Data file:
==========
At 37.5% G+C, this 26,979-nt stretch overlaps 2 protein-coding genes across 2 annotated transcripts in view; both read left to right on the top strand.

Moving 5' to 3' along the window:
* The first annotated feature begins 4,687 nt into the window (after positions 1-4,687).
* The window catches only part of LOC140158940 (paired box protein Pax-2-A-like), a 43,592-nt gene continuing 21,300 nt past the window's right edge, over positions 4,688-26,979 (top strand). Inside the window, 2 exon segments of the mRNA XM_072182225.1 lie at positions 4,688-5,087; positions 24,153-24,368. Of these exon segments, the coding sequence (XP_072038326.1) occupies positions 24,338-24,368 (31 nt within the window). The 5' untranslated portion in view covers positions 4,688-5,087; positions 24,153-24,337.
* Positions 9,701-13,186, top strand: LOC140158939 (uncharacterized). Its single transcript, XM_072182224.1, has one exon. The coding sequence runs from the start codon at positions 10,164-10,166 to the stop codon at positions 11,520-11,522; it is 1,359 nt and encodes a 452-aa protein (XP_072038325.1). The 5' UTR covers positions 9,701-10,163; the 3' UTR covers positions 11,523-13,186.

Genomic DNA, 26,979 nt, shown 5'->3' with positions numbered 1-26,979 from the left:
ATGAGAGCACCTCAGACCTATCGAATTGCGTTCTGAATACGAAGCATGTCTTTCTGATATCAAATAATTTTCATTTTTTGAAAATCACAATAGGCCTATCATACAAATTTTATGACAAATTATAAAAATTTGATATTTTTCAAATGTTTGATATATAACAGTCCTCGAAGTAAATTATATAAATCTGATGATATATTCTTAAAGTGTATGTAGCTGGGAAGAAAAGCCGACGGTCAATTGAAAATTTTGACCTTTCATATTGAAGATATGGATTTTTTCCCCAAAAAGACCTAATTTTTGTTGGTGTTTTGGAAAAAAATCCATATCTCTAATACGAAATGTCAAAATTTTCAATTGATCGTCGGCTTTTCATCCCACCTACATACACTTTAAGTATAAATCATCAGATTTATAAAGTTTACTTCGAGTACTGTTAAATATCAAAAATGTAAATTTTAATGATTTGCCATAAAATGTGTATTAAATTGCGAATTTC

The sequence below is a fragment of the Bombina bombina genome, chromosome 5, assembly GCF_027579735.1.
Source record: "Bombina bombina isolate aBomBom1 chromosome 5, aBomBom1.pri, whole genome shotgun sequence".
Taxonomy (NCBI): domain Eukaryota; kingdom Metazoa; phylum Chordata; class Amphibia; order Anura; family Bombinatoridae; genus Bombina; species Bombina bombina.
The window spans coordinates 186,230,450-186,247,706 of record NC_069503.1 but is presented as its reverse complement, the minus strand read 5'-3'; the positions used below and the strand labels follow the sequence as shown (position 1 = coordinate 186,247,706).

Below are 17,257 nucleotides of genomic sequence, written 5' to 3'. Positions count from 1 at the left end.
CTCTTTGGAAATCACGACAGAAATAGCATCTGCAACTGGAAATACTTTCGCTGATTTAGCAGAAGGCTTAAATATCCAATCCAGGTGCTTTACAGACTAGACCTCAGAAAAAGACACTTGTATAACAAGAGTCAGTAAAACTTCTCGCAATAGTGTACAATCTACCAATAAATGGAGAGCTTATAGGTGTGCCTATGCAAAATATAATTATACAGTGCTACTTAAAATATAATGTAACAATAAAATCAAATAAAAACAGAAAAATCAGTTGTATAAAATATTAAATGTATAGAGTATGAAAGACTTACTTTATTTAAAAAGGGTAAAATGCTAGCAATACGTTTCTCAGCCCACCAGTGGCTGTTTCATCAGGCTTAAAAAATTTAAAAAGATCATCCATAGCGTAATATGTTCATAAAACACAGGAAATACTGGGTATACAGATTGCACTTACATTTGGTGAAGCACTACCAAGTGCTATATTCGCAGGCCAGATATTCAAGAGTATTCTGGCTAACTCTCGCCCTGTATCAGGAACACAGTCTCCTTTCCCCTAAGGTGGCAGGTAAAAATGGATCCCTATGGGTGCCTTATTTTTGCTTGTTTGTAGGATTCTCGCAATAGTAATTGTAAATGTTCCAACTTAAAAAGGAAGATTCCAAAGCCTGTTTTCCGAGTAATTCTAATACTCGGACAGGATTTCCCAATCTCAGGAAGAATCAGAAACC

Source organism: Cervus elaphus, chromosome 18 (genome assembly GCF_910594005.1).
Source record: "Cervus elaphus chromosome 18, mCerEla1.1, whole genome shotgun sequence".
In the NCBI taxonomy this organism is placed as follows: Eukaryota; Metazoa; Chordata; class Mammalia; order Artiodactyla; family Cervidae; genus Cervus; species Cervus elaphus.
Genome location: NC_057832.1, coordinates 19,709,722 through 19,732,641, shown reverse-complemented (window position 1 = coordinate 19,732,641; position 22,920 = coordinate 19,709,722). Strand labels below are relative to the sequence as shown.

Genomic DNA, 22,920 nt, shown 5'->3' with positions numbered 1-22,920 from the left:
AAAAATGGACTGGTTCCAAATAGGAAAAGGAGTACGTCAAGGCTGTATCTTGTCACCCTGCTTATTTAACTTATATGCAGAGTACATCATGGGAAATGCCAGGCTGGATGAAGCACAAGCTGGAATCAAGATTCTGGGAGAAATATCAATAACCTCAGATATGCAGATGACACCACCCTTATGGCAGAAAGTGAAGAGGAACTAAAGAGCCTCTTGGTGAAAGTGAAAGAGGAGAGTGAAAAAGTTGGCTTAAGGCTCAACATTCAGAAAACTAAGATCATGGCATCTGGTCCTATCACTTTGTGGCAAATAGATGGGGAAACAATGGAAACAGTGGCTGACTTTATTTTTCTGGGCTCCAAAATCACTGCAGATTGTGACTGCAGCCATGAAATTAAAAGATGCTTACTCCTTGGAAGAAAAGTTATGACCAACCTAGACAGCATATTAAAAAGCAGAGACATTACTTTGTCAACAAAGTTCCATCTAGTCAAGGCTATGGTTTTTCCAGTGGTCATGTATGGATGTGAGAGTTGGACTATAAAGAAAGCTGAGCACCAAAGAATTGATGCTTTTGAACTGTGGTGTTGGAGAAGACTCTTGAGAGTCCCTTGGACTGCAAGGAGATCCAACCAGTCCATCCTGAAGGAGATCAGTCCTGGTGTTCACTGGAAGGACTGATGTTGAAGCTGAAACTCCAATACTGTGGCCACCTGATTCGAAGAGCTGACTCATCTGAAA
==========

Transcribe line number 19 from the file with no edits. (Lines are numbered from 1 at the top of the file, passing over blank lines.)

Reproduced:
AAAAATGGACTGGTTCCAAATAGGAAAAGGAGTACGTCAAGGCTGTATCTTGTCACCCTGCTTATTTAACTTATATGCAGAGTACATCATGGGAAATGCCAGGCTGGATGAAGCACAAGCTGGAATCAAGATTCTGGGAGAAATATCAATAACCTCAGATATGCAGATGACACCACCCTTATGGCAGAAAGTGAAGAGGAACTAAAGAGCCTCTTGGTGAAAGTGAAAGAGGAGAGTGAAAAAGTTGGCTTAAGGCTCAACATTCAGAAAACTAAGATCATGGCATCTGGTCCTATCACTTTGTGGCAAATAGATGGGGAAACAATGGAAACAGTGGCTGACTTTATTTTTCTGGGCTCCAAAATCACTGCAGATTGTGACTGCAGCCATGAAATTAAAAGATGCTTACTCCTTGGAAGAAAAGTTATGACCAACCTAGACAGCATATTAAAAAGCAGAGACATTACTTTGTCAACAAAGTTCCATCTAGTCAAGGCTATGGTTTTTCCAGTGGTCATGTATGGATGTGAGAGTTGGACTATAAAGAAAGCTGAGCACCAAAGAATTGATGCTTTTGAACTGTGGTGTTGGAGAAGACTCTTGAGAGTCCCTTGGACTGCAAGGAGATCCAACCAGTCCATCCTGAAGGAGATCAGTCCTGGTGTTCACTGGAAGGACTGATGTTGAAGCTGAAACTCCAATACTGTGGCCACCTGATTCGAAGAGCTGACTCATCTGAAA